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Having moderately elevated blood levels of triglycerides does not increase you risk for a heart attack unless you also have low blood levels of the good HDL cholesterol.

After you eat, blood sugar levels rise, which causes your pancreas to release insulin, which helps the liver convert sugar to triglycerides. If your blood sugar levels rise higher than normal, you produce large amounts of insulin which cause your liver to make even more triglycerides.

To keep blood triglyceride levels from rising too high, the good HDL cholesterol carries triglycerides back to the liver to remove them from the bloodstream. So blood levels of triglycerides do not increase your chances of developing a heart attack until you produce so much that they lower blood levels of the good HDL cholesterol and clog up your arteries. Treatment of high triglycerides is to reduce your intake of all refined carbohydrates, such as foods made with flour or added sugars.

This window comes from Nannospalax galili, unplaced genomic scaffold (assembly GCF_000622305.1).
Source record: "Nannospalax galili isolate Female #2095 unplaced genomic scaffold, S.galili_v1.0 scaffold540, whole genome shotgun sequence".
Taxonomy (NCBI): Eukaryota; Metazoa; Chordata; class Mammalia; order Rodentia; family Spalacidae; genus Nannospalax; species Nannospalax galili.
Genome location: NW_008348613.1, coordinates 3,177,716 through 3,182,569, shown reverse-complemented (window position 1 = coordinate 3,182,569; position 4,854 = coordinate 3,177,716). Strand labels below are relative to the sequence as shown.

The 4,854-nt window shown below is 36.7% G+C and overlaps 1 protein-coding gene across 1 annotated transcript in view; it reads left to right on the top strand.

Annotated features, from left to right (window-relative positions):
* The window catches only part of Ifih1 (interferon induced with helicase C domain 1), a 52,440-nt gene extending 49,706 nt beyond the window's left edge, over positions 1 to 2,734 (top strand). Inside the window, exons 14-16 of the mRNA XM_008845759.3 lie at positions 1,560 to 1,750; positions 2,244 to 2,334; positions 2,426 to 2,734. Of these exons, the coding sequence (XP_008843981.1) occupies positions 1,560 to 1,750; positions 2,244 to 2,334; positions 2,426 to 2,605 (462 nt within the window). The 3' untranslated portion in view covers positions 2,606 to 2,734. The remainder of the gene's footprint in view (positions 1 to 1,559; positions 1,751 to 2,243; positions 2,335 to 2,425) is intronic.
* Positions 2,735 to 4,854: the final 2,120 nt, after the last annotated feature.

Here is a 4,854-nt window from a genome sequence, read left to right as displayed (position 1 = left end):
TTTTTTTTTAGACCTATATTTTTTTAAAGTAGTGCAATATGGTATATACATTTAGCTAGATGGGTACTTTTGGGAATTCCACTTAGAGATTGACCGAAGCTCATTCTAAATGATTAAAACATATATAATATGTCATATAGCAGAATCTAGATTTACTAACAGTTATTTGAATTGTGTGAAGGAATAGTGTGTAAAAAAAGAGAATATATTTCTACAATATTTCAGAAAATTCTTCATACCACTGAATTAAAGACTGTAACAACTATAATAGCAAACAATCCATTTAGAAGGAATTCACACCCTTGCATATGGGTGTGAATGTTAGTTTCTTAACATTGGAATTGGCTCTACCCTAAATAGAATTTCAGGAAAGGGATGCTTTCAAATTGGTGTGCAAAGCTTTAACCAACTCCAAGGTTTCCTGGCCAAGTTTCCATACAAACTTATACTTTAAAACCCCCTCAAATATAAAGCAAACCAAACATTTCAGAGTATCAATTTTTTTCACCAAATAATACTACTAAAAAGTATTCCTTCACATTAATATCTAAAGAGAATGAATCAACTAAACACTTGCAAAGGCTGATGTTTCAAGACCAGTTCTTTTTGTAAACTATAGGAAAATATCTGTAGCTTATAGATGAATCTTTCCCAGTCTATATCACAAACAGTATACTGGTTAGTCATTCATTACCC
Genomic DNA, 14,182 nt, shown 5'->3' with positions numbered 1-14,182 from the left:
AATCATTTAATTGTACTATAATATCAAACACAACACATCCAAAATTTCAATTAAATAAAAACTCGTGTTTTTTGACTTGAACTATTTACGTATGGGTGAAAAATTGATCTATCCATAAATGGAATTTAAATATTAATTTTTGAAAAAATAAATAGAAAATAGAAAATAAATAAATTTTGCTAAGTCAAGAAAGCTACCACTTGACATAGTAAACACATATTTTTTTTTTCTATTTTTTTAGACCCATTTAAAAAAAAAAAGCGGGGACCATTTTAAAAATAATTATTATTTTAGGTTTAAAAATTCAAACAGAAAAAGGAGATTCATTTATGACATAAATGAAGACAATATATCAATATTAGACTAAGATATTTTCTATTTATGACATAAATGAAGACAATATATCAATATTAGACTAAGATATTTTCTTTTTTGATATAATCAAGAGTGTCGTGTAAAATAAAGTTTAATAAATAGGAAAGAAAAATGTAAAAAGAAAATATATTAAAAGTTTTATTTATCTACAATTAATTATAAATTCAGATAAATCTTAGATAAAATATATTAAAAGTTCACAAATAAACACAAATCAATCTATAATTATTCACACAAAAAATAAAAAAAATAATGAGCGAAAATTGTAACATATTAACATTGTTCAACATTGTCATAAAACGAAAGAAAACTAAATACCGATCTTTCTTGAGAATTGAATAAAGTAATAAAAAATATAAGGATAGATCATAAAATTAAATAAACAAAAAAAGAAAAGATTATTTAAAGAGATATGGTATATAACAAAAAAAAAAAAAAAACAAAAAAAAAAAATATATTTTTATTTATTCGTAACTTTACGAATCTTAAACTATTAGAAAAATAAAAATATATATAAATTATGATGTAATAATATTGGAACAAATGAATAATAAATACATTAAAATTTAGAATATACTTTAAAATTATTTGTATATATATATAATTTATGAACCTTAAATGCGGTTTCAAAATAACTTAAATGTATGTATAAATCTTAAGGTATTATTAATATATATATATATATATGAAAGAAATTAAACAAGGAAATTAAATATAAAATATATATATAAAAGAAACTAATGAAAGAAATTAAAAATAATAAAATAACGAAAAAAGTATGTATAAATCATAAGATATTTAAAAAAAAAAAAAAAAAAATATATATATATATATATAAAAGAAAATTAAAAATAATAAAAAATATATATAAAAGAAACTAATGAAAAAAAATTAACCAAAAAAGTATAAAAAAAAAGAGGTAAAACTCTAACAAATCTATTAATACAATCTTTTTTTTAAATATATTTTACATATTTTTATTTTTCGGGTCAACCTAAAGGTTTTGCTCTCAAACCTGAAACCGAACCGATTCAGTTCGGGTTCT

American Journal of Cardiology 1994(Jan);73(1):29-32. A Menotti, M Scanga, G Morisi

Checked 9/3/05

May 19th, 2013
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About the Author: Gabe Mirkin, MD

Sports medicine doctor, fitness guru and long-time radio host Gabe Mirkin, M.D., brings you news and tips for your healthful lifestyle. A practicing physician for more than 50 years and a radio talk show host for 25 years, Dr. Mirkin is a graduate of Harvard University and Baylor University College of Medicine. He is board-certified in four specialties: Sports Medicine, Allergy and Immunology, Pediatrics and Pediatric Immunology. The Dr. Mirkin Show, his call-in show on fitness and health, was syndicated in more than 120 cities. Read More
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